3. “Humans cannot arrogate to themselves a right or prerogative of enslaving or subjugating an animal because the latter has been born free for some specific purposes. It is a natural right of an animal not to be tortured or unnecessarily killed because the gift of life it possesses is precious and its disrespect undermines the respect of the Creator. Moreover, as discussed above, the right to life of humans is dependent on the welfare, wellbeing, preservation and conservation of all animal species. Any treatment in violation of the provisions of the Act of 1890, or subjecting an animal to unnecessary pain or suffering, is an infringement of the right to life guaranteed under Article 9 of the Constitution.”
  4. “The destruction and loss of habitat also violates the fundamental right to life of a human. The State is responsible to ensure that no animal is treated in violation of the provisions of the Act of 1890 and the Wildlife Ordinance 1979. In order to refrain an authority from doing anything not permitted by law or to compel them to do anything the law requires them to do, this Court is vested with the jurisdiction to issue a writ of prohibition or mandamus, as the case may.”
  5. “After surveying the jurisprudence developed in various jurisdictions it has become obvious that there is consensus that an ‘animal’ is not merely a ‘thing’ or ‘property’. There is also no dispute regarding the fact that no animal deserves to be subjected to cruel treatment. Animals have emotions and ‘Happy’ [an elephant in a USA Zoo] had also successfully cleared the mirror test. Directly or indirectly the rights of the animals are also acknowledged. Some courts have declared particular animal species as non-human persons while others have gone to the extent of granting them the same rights as those of the human species guaranteed under the constitution.”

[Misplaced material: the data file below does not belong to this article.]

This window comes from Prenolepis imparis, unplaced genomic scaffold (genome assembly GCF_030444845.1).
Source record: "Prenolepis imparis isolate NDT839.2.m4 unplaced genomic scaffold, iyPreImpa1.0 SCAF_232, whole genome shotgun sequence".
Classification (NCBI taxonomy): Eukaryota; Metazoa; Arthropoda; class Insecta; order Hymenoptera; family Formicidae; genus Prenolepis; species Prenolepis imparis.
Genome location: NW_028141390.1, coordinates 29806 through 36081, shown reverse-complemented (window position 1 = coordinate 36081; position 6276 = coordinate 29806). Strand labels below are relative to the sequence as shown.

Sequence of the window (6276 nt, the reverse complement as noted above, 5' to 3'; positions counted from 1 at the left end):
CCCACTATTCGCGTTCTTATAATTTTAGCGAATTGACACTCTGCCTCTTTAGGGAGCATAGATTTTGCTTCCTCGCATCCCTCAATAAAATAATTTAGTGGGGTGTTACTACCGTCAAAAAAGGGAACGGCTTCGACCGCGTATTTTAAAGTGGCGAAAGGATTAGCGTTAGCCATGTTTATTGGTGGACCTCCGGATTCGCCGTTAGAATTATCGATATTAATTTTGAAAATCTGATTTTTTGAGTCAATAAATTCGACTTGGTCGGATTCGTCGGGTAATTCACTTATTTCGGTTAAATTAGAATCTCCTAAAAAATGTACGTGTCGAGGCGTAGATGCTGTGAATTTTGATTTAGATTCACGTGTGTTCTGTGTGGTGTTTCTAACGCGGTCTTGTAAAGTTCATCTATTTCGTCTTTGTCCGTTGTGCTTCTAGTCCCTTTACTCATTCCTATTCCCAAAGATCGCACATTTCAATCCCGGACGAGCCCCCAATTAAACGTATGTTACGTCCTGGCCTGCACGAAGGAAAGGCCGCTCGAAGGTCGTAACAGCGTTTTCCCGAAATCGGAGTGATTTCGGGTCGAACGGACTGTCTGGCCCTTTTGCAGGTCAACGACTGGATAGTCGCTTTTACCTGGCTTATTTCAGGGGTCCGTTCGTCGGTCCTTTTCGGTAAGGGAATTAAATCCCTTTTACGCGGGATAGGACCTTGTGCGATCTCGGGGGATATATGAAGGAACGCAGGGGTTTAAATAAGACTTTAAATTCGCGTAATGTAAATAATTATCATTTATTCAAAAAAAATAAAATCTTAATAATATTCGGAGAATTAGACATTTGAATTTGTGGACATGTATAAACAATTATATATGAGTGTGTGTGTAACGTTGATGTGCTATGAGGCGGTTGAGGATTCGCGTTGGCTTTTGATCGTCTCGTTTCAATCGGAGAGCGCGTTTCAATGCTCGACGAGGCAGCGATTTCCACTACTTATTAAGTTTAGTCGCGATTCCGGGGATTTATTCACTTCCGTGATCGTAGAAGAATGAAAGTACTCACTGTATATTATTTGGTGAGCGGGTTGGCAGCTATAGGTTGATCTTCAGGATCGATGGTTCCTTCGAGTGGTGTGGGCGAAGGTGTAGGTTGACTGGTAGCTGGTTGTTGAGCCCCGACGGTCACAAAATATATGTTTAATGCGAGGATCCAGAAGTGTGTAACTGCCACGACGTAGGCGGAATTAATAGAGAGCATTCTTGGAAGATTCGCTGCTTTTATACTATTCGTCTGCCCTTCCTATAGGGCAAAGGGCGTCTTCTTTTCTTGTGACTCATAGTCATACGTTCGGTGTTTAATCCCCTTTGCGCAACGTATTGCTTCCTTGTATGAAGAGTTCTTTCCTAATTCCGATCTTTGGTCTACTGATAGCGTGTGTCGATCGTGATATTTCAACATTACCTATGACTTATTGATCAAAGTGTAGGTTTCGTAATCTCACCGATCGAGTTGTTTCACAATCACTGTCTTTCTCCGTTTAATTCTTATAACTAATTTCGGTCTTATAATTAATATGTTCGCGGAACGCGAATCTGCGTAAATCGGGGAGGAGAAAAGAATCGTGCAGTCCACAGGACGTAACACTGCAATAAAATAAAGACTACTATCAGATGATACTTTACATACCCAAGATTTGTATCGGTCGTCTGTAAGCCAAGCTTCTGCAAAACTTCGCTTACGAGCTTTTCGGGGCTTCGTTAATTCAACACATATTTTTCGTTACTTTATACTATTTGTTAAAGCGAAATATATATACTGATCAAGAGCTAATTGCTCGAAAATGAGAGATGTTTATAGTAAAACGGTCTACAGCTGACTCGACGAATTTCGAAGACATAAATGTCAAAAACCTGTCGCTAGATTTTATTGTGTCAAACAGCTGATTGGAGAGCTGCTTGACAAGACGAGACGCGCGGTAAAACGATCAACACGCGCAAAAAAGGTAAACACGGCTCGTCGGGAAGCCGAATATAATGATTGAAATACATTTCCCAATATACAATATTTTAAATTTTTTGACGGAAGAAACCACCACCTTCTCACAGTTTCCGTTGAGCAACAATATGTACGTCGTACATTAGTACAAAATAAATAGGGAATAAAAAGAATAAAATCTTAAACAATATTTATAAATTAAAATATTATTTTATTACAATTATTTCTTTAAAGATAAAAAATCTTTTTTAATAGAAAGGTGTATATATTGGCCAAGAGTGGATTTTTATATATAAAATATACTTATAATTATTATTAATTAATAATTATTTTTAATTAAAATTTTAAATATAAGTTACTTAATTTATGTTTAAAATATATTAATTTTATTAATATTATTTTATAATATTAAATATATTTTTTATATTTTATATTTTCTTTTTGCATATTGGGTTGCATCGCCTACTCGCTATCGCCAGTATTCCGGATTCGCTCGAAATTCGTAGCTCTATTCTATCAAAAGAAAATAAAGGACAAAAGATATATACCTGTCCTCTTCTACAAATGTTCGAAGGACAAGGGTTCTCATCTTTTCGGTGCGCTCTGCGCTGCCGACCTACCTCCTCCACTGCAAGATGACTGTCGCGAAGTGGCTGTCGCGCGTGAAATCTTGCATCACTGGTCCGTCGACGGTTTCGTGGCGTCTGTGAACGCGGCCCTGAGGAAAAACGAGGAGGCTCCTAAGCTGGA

We applaud and recognise your efforts and dedication and would like to reach out and congratulate your Team for this huge achievement.

We are sure that cautious steps will now been taken to safely relocate the animals. In fact, the Court Judgement ruled that priority was given to move Kaavan and the black bear within 30 days and the removal of all animals within 60 days would have followed. While we want those in charge of moving the animals to meet the Court requirements, this must be done with